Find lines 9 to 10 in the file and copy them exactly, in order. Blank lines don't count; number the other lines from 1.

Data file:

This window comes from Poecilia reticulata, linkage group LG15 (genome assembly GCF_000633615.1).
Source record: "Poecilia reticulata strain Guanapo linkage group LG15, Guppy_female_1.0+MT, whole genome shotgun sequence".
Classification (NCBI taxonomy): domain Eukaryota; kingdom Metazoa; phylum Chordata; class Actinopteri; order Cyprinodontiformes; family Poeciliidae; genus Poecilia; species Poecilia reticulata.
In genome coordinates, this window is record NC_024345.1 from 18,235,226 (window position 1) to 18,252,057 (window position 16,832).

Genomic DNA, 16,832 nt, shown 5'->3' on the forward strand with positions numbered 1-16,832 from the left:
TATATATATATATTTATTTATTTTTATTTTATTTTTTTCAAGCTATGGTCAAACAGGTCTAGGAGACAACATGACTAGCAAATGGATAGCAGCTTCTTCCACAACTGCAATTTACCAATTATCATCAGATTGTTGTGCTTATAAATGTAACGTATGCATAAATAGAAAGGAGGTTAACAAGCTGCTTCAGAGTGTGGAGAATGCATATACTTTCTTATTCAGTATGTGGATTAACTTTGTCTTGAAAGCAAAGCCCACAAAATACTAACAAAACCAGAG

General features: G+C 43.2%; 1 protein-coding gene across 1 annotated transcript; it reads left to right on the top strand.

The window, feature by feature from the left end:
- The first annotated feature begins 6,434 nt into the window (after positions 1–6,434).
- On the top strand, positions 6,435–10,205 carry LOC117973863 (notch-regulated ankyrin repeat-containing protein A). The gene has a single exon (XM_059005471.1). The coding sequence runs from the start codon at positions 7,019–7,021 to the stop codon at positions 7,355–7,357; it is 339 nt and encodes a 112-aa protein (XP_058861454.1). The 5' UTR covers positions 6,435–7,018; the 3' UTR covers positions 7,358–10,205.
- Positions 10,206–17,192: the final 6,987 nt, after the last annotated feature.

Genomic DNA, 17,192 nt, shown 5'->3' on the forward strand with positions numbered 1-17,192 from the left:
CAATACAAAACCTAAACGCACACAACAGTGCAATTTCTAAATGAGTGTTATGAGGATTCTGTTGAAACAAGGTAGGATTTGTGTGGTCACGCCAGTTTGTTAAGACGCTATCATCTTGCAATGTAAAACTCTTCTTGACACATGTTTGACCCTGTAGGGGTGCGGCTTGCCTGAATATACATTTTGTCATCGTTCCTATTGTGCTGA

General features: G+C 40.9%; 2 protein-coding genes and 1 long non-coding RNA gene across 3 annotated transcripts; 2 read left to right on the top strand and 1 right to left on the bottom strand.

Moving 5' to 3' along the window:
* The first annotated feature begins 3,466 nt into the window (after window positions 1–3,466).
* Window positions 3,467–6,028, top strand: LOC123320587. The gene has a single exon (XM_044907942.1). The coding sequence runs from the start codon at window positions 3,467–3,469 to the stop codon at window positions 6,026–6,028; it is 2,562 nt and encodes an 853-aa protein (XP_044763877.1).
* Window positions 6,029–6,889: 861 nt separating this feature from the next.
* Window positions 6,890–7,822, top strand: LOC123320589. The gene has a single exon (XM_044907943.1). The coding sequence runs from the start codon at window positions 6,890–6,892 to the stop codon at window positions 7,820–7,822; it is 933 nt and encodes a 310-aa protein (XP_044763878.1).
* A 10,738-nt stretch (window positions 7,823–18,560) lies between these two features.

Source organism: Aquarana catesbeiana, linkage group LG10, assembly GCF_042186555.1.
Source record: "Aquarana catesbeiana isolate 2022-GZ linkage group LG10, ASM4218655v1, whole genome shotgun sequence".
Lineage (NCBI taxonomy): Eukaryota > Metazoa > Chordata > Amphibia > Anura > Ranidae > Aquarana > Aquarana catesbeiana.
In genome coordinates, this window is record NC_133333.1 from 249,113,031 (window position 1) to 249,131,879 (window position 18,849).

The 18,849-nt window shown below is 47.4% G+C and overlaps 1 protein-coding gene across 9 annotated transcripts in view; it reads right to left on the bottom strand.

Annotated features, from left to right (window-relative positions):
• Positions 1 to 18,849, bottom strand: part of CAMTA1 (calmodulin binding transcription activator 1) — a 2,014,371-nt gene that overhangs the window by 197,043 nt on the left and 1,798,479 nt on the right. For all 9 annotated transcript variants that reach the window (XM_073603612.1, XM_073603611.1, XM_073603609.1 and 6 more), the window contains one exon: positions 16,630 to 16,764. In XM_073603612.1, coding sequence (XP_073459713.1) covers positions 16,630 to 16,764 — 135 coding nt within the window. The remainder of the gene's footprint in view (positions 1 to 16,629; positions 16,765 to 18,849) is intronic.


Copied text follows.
- The first annotated feature begins 6,434 nt into the window (after positions 1–6,434).
- On the top strand, positions 6,435–10,205 carry LOC117973863 (notch-regulated ankyrin repeat-containing protein A). The gene has a single exon (XM_059005471.1). The coding sequence runs from the start codon at positions 7,019–7,021 to the stop codon at positions 7,355–7,357; it is 339 nt and encodes a 112-aa protein (XP_058861454.1). The 5' UTR covers positions 6,435–7,018; the 3' UTR covers positions 7,358–10,205.